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Percutaneous mechanical thrombectomy for treatment of acute femoropopliteal bypass occlusion

Overview of attention for article published in Vascular Health and Risk Management, June 2012
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1 tweeter

Citations

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11 Dimensions

Readers on

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16 Mendeley
Title
Percutaneous mechanical thrombectomy for treatment of acute femoropopliteal bypass occlusion
Published in
Vascular Health and Risk Management, June 2012
DOI 10.2147/vhrm.s30819
Pubmed ID
Authors

Michael Lichtenberg, Hailer, Kaeunicke

Abstract

Acute and subacute ischemia of the legs in acute and subacute femoropopliteal bypass occlusion is a dramatic situation that endangers the survival of the limbs, depending on the severity of the ischemia. Different therapy options like percutaneous mechanical thrombectomy procedures, which include rotational thrombectomy, have become available in recent years, in addition to local lysis and surgical thrombectomy. Surgical thrombectomy using the Fogarty catheter technique, in particular, shows an increased incidence of perioperative complications but only small technical success rates in randomized trials. On the other hand, local lysis is associated with increased costs due to resource-consuming measures, such as intensive monitoring and repeat angiographies, in addition to bleeding complications. In the past, further development of the Straub Rotarex(®) system as an endovascular therapy option has demonstrated good success leading to amputation-free survival in multiple studies. At the same time, a low rate of complications with use has been documented. Most examinations have been conducted in the thigh. To date, there are little investigational data on its use in acutely and subacutely occluded femoropopliteal bypasses. In this paper, the current study-based significance of the Rotarex system for this indication is analyzed based on the existing literature and the authors' own experiences with 22 patients.

Twitter Demographics

The data shown below were collected from the profile of 1 tweeter who shared this research output. Click here to find out more about how the information was compiled.

Mendeley readers

The data shown below were compiled from readership statistics for 16 Mendeley readers of this research output. Click here to see the associated Mendeley record.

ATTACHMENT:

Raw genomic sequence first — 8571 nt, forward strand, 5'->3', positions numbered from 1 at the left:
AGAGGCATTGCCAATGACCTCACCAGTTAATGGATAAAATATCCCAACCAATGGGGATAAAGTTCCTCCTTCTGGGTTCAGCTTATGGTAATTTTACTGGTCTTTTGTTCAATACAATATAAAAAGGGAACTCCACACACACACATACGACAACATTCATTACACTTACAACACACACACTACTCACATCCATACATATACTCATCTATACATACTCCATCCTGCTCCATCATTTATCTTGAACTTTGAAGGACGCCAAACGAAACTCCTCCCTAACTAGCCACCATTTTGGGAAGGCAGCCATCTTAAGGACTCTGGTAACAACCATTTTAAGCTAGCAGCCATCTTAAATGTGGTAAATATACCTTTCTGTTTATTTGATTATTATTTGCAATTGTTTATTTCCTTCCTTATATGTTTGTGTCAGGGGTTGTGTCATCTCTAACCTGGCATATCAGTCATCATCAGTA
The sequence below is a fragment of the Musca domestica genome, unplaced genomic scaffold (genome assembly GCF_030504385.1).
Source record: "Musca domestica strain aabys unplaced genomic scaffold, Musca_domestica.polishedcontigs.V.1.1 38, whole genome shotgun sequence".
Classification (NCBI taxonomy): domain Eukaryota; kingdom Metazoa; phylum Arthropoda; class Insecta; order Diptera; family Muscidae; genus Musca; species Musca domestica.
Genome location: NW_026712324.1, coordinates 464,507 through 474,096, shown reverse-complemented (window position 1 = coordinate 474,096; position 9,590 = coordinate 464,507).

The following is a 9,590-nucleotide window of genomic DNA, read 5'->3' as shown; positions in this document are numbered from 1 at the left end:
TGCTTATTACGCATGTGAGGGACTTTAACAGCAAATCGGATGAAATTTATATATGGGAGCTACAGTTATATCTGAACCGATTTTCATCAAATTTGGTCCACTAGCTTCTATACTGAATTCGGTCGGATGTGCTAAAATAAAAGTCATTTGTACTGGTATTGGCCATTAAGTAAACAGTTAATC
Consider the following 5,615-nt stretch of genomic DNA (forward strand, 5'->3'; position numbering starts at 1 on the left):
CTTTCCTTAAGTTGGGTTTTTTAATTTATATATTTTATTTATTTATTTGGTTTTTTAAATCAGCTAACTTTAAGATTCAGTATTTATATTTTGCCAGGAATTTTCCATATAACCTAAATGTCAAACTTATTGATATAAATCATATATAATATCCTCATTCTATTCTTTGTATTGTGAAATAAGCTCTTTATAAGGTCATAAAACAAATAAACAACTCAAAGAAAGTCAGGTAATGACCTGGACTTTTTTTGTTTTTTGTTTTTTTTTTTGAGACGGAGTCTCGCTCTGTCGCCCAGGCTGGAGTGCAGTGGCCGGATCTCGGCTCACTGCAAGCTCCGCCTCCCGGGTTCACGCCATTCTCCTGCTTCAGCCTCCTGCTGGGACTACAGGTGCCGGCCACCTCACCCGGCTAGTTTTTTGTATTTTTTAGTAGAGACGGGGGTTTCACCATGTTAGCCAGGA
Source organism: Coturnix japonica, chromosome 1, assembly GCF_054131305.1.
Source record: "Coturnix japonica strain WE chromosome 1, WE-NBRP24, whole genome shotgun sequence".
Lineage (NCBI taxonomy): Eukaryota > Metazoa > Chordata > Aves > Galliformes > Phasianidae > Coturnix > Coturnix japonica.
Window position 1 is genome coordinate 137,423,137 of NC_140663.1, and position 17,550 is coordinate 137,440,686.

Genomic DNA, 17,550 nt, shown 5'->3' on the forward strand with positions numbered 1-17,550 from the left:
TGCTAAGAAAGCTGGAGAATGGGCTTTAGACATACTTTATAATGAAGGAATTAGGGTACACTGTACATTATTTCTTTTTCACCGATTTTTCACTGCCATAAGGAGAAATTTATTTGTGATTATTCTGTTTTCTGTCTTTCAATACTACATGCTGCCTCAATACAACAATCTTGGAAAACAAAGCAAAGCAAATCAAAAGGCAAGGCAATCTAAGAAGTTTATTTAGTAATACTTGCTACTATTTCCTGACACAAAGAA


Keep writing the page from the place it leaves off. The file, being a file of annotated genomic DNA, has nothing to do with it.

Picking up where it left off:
Geographical breakdown

Country Count As %
United Kingdom 1 6%
Unknown 15 94%

Demographic breakdown

Readers by professional status Count As %
Researcher 4 25%
Student > Master 3 19%
Student > Bachelor 2 13%
Student > Doctoral Student 1 6%
Other 1 6%
Other 1 6%
Unknown 4 25%
Readers by discipline Count As %
Medicine and Dentistry 10 63%
Engineering 1 6%
Unknown 5 31%

Attention Score in Context

This research output has an Altmetric Attention Score of 1. This is our high-level measure of the quality and quantity of online attention that it has received. This Attention Score, as well as the ranking and number of research outputs shown below, was calculated when the research output was last mentioned on 04 May 2012.
All research outputs
#3,533,587
of 4,506,935 outputs
Outputs from Vascular Health and Risk Management
#265
of 314 outputs
Outputs of similar age
#58,530
of 75,175 outputs
Outputs of similar age from Vascular Health and Risk Management
#14
of 16 outputs
Altmetric has tracked 4,506,935 research outputs across all sources so far. This one is in the 2nd percentile – i.e., 2% of other outputs scored the same or lower than it.
So far Altmetric has tracked 314 research outputs from this source. They receive a mean Attention Score of 2.7. This one is in the 2nd percentile – i.e., 2% of its peers scored the same or lower than it.
Older research outputs will score higher simply because they've had more time to accumulate mentions. To account for age we can compare this Altmetric Attention Score to the 75,175 tracked outputs that were published within six weeks on either side of this one in any source. This one is in the 1st percentile – i.e., 1% of its contemporaries scored the same or lower than it.
We're also able to compare this research output to 16 others from the same source and published within six weeks on either side of this one. This one is in the 1st percentile – i.e., 1% of its contemporaries scored the same or lower than it.